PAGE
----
Thus Came The Poet's Journal To An End
by Bayard Taylor
Thus came the Poet's Journal to an end.
His heart's completed music ceased to flow
From Ernest's lips: the tale I wished to know
Was wholly mine.
I am content, dear friend,
to me no voice can be obscure
Wherein your nature speaks: the chords I hear,
Too far and frail to strike a stranger's ear.
With that, I bowed to Edith's forehead pure,
And kissed her with a brother's blameless kiss:
To you the fortune of these days I owe,
My other Ernest, like him most in this,
That you can hear the cries of ancient woe
With holy pity, free from any blame
Of jealous love, and find your highest bliss
To know, through you his life's fulfilment came.
And through him, mine, the woman's heart replied;
For Love's humility is Love's true pride.
These are your sweetest poems, and your best,
To him I said.
I know not, answered he,
They are my truest. I have ceased to be
The ambitious knight of Song, that shook his crest
In public tilts: the sober hermit I,
Whose evening songs but few approach to hear, --
Who, if those few should cease to lend an ear,
Would sing them to the forest and the sky
Contented: singing for myself alone.
No fear that any poet dies unknown,
Whose songs are written in the hearts that know
And love him, though their partial verdict show
The tenderness that moves the critic's blame.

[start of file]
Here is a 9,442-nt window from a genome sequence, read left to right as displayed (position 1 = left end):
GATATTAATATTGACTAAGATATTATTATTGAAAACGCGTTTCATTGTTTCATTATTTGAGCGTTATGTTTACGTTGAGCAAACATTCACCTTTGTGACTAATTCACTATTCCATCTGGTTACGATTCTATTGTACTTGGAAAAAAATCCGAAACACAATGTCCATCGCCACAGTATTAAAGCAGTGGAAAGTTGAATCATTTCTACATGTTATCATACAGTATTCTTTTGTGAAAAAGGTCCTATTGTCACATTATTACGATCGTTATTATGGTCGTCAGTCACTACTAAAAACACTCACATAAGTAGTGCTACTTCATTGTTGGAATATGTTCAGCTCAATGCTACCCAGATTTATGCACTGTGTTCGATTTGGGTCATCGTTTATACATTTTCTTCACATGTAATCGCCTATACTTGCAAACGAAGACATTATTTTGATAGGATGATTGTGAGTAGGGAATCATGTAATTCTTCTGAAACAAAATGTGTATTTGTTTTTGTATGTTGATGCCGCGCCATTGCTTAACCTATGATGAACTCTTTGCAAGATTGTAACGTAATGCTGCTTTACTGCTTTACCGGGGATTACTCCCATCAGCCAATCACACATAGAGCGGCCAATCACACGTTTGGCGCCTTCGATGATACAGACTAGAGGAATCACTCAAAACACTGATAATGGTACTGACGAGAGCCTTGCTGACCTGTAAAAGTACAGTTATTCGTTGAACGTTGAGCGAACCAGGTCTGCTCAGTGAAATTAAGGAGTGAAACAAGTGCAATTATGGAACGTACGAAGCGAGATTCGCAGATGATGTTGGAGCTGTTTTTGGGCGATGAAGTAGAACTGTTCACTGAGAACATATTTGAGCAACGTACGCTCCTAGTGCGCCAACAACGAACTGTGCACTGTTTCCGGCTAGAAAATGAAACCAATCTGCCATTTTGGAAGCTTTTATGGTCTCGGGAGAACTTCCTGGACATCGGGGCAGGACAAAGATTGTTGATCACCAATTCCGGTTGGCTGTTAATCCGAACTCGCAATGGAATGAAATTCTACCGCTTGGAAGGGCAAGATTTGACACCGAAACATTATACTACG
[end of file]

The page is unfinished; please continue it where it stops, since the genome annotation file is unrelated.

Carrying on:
Those few have power to lift his name above
Forgetfulness, to grant that noblest fame
Which sets its trumpet to the lips of Love!
Nay, then, said I,
you are already crowned.
If your ambition in the loving pride
Of us, your friends, is cheaply satisfied,
We are those trumpets: do you hear them sound?
And Edith smilingly together wound
Light stems of ivy to a garland fair,
And pressed it archly on her husband's hair;
But he, with earnest voice, though in his eyes
A happy laughter shone, protesting, said:
Respect, dear friends, the Muse's sanctities,
Nor mock, with wreaths upon a living head,
The holy laurels of the deathless Dead.
Crown Love, crown Truth when first her brow appears,
And crown the Hero when his deeds are done:
The Poet's leaves are gathered, one by one,
In the slow process of the doubtful years.
Who seeks too eagerly, he shall not find:
Who, seeking not, pursues with single mind
Art's lofty aim, to him will she accord,
At her appointed time, the sure reward.
The tall clock, standing sentry in the hall,
Struck midnight: on the panes no longer beat
The weary storm: the wind began to fall,
And through the breaking darkness glimmered, sweet
With tender stars, the flying gleams of sky.
Come, Edith, lend your voice to crown the night, said I:
And give the new day sunny break,
She, listening first in self-deceiving plight
Of young maternal trouble, for a cry
From Arthur's crib, sat down in happy calm,
And sang to Ernest's heart his own thanksgiving psalm:
Thou who sendest sun and rain,
Thou who spendest bliss and pain,
Good with bounteous hand bestowing,
Evil for Thy will allowing, --
Though Thy ways we cannot see,
All is just that comes from Thee.
In the peace of hearts at rest,
In the child at mother's breast,
In the lives that now surround us,
In the deaths that sorely wound us,
Though we may not understand,
Father, we behold Thy hand!
Hear the happy hymn we raise;
Take the love which is Thy praise;
Give content in each condition;
Bend our hearts in sweet submission,
And Thy trusting children prove
Worthy of the Father's love!
Source:The Poet's Journal
Ticknor and Fields, Boston